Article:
What are the long term effects of osteoarthritis?
Osteoarthritis is a degenerative disease that worsens over time, often resulting in chronic pain. Joint pain and stiffness can become severe enough to make daily tasks difficult. Depression and sleep disturbances can result from the pain and disability of osteoarthritis.
How does osteoarthritis affect you?
In most cases, your body repairs the damage itself and you do not experience any symptoms. But in osteoarthritis, the protective cartilage on the ends of your bones breaks down, causing pain, swelling and problems moving the joint. Bony growths can develop, and the area can become red and swollen.
What is it like living with osteoarthritis?
The most common signs and symptoms include the following: Pain and stiffness in the affected joint after periods of inactivity such as sleeping or sitting for an extended period of time. Swelling or tenderness in one or more joints. Loss of flexibility and decreased function of the joint.
Does walking worsen osteoarthritis?
You may worry that a walk will put extra pressure on your joints and make the pain worse. But it has the opposite effect. Walking sends more blood and nutrients to your knee joints. This helps them feel better.
Is osteoarthritis a disability?
Is Osteoarthritis a Disability? Osteoarthritis can be considered a disability by the SSA. You can get Social Security disability with osteoarthritis. When you apply for disability benefits, your diagnosis and medical evidence to back up your diagnosis needs to match a listing outlined in the SSA’s Blue Book.
What are the 4 stages of osteoarthritis?
The four stages of osteoarthritis are:
- Stage 1 – Minor. Minor wear-and-tear in the joints. Little to no pain in the affected area.
- Stage 2 – Mild. More noticeable bone spurs. …
- Stage 3 – Moderate. Cartilage in the affected area begins to erode. …
- Stage 4 – Severe. The patient is in a lot of pain.
Will osteoarthritis cripple me?
Osteoarthritis (OA) can be crippling if untreated as it disintegrates the cartilage that supports the joints of the spine, knees, hands, and spine. This causes debilitating pain because the bones start rubbing against one another.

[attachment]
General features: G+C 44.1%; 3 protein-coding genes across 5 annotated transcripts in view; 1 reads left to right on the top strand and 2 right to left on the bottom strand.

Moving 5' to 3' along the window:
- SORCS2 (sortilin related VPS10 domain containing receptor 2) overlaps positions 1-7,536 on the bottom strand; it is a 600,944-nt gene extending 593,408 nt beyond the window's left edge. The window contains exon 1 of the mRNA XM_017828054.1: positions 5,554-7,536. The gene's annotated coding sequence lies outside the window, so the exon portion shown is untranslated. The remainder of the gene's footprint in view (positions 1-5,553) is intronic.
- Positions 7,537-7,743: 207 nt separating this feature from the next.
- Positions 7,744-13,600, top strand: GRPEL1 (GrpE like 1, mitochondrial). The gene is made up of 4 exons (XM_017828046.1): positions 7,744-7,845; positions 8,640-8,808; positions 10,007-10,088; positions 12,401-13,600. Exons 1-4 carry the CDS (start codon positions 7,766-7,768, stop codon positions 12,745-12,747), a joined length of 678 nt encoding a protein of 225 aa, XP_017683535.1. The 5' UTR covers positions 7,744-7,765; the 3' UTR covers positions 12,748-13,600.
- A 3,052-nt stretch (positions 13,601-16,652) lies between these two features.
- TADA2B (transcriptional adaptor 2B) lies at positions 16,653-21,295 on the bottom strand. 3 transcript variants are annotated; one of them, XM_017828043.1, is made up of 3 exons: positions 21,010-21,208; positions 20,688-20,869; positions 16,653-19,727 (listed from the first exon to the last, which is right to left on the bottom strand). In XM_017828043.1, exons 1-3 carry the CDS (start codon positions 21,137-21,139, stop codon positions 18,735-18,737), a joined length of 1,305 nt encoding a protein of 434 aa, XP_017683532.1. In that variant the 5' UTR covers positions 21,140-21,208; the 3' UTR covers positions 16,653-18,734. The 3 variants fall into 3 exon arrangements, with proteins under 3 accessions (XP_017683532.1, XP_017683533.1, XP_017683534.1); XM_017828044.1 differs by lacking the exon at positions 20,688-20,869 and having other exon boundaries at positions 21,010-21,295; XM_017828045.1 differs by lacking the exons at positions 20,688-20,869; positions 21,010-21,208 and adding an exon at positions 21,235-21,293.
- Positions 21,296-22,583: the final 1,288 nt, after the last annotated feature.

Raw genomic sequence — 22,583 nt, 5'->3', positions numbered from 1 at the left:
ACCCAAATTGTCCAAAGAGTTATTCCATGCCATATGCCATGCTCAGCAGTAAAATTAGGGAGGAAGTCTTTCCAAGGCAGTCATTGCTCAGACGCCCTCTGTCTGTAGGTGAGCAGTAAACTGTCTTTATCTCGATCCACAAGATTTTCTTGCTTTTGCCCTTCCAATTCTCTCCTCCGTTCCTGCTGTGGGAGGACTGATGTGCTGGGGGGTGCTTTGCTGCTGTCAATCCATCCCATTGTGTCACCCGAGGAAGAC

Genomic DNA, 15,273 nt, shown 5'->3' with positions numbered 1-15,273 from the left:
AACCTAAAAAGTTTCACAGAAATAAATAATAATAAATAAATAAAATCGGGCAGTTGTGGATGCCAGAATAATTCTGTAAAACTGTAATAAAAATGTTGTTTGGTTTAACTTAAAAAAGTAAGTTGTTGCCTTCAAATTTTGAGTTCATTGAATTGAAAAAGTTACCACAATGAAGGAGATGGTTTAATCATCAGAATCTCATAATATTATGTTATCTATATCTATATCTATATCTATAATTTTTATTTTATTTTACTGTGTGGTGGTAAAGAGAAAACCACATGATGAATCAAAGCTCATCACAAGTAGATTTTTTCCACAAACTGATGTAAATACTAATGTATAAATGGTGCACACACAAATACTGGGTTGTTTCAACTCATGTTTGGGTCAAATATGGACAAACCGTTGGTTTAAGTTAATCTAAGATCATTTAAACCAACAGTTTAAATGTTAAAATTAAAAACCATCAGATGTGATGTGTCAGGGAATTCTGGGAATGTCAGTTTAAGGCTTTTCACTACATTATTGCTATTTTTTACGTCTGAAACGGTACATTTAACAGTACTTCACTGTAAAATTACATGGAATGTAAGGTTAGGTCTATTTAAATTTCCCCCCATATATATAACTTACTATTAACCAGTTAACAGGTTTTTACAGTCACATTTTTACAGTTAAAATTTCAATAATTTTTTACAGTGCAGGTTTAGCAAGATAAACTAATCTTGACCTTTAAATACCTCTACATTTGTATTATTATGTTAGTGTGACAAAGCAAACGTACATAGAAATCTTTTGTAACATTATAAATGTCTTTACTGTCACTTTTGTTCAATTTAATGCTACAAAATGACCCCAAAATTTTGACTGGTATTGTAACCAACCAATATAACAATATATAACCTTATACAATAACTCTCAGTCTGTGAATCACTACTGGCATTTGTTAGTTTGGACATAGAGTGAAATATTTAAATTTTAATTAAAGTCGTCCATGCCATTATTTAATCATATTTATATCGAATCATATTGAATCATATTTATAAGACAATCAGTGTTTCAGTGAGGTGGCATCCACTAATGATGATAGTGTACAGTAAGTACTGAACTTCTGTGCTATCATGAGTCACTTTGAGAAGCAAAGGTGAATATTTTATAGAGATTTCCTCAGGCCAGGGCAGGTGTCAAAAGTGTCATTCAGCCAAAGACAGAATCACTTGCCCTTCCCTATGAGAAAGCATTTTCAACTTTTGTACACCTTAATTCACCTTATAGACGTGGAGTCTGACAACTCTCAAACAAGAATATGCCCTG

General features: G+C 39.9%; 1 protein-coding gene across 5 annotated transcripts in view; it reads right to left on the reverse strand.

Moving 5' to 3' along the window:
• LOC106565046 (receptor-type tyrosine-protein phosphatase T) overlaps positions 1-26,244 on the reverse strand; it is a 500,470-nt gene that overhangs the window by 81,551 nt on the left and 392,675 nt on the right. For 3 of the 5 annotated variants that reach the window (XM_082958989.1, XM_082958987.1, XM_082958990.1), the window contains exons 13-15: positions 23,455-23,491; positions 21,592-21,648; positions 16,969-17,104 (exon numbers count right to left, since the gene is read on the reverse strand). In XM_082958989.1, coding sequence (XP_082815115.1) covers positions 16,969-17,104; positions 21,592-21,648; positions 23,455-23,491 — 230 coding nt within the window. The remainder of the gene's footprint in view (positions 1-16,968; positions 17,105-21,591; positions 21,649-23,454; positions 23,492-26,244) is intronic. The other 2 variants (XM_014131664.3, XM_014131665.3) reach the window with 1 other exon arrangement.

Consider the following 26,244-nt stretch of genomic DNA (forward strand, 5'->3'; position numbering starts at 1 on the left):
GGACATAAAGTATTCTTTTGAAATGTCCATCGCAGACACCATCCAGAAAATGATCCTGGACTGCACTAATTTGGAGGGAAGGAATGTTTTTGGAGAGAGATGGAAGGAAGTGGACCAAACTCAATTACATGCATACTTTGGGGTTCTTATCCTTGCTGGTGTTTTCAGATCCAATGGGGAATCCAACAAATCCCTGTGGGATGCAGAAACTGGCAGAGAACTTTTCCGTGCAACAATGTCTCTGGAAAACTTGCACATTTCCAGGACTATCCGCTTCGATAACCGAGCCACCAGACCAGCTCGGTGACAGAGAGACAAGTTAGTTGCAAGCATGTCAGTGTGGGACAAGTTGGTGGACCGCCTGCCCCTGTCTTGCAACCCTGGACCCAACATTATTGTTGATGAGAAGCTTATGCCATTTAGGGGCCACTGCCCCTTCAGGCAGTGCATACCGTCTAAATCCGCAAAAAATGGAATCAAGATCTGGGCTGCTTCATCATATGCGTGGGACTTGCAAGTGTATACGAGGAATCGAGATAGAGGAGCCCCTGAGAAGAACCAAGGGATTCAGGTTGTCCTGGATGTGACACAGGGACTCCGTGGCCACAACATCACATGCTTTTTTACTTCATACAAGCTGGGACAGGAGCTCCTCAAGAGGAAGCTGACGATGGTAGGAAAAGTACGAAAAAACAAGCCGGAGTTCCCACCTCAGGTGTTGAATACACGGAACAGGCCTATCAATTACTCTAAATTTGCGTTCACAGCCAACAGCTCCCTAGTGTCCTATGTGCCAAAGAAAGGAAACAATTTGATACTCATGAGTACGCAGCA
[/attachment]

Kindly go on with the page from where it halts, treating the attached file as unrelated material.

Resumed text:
What is the life expectancy of a person with osteoarthritis?
Osteoarthritis reduces the quality and quantity of life. By using Quality adjusted life Years (a measure of disease burden taking life quality into account) it can be said that the average, 50-84 year old, non-obese person with knee OA will lose 1.9 years.
Can osteoarthritis be cured completely?
There’s no cure for osteoarthritis, but the condition does not necessarily get any worse over time. There are a number of treatments to help relieve the symptoms. The main treatments for the symptoms of osteoarthritis include: lifestyle measures – such as maintaining a healthy weight and exercising regularly.
Can you end up in a wheelchair with osteoarthritis?
Pain, stiffness, or difficulty moving could affect your mobility, making tasks like walking or driving very difficult. You may need to use a cane, walker, or wheelchair to get around. Some people require assistance getting in or out of a car.
How can I reverse osteoarthritis?
Osteoarthritis can be reversible by chondroprotective agents if the following conditions are met:
- cartilage remains intact over joint surfaces;
- subchondral bone is intact;
- lifestyle changes to reduce pressure on affected joint are followed;
- analgesic use is kept to a minimum or ideally, not used;
What is the drug of choice for osteoarthritis?
Nonsteroidal anti-inflammatory drugs (NSAIDs) Nonsteroidal anti-inflammatory drugs (NSAIDs) treat pain. They also help to prevent painful inflammation and joint damage. They’re the top choice of treatment for OA because they’re effective and nonsedating.